Keith Davids, Duarte Araújo, Vanda Correia, and Luis Vilar

The Big Idea

For this research reviewer, who is also an ex-youth soccer coach, occasionally there are uncomfortable moments arising from summarizing research papers for our PDP coaches and readers.  This is one of those moments.  You see, this paper essentially points out to modern youth football coaches the crucial differences between coaching the practice and coaching the game.

We confess to this:  Our personal coaching history is testimony to the weaknesses of traditional coaching practices.  They were something to see, these practices were.  Stations galore.  Colorful cones.  Instructions to the team hurled by the dozens.  Imaginative drills.  Drills to get better at other drills.  Passing in straight lines.  Passing in circles.  Shooting stationary balls on an empty goal.  Dribbling around stationary objects, including from time-to-time parent volunteers.  And walk-through play-strategies without even a ball.

If we ever had had the chance to compete for the best organized and delivered practices, our team would have been tough to beat.  As it was, however, we learned the hard way that coaching the practice has little to do with coaching the game—in soccer or any other invasion game.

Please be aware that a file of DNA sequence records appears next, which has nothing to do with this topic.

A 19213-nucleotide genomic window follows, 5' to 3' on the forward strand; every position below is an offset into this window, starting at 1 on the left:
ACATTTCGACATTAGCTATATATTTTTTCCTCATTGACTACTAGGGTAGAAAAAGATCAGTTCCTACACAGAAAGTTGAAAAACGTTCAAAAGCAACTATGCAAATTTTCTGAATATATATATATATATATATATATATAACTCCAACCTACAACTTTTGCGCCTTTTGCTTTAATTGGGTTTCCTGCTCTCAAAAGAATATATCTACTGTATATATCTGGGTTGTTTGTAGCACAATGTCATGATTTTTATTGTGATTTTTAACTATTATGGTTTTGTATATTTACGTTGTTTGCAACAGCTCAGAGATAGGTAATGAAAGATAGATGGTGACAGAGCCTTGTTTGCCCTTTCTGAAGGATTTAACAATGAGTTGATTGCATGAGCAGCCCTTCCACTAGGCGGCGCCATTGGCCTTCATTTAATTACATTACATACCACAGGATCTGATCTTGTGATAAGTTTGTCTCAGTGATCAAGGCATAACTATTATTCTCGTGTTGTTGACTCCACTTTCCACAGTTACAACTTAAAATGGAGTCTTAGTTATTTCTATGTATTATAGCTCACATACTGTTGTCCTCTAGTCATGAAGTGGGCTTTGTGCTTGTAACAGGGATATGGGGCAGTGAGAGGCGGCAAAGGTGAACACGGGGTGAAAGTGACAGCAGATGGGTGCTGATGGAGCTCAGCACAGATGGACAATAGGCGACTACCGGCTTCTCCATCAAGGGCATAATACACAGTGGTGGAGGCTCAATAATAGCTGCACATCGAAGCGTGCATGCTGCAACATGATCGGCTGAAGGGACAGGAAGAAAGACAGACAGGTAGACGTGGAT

The body of work of Keith Davids and Duarte Araújo (with others) is the primary foundation for this review paper.  Consider their article a summary itself of mostly their research from an ecological dynamics perspective on improved ways to design training environments to learn skills and decision-making abilities in team sports, especially in football.  Near as we can tell, the major message in the article is that our habits—whether of coaching or playing—can result in either our downfall or our success.


  • Most traditional coaching practices emphasize physiological fitness measures, perceptual skills, and technical or tactical actions.
  • These programs often rely on practicing drills frequently isolated from the actual context of the competitive performance itself.
  • The more modern and research-supported approach to designing training programs for competitive team sports is to use organism-centered methods of design since competitive team sports are essentially self-organizing systems.
  • This means for a variety of reasons in designing training, it is best to usesimulations of the actual competitive context where the active role of the performance environment shapes the movement behavior and decision-making.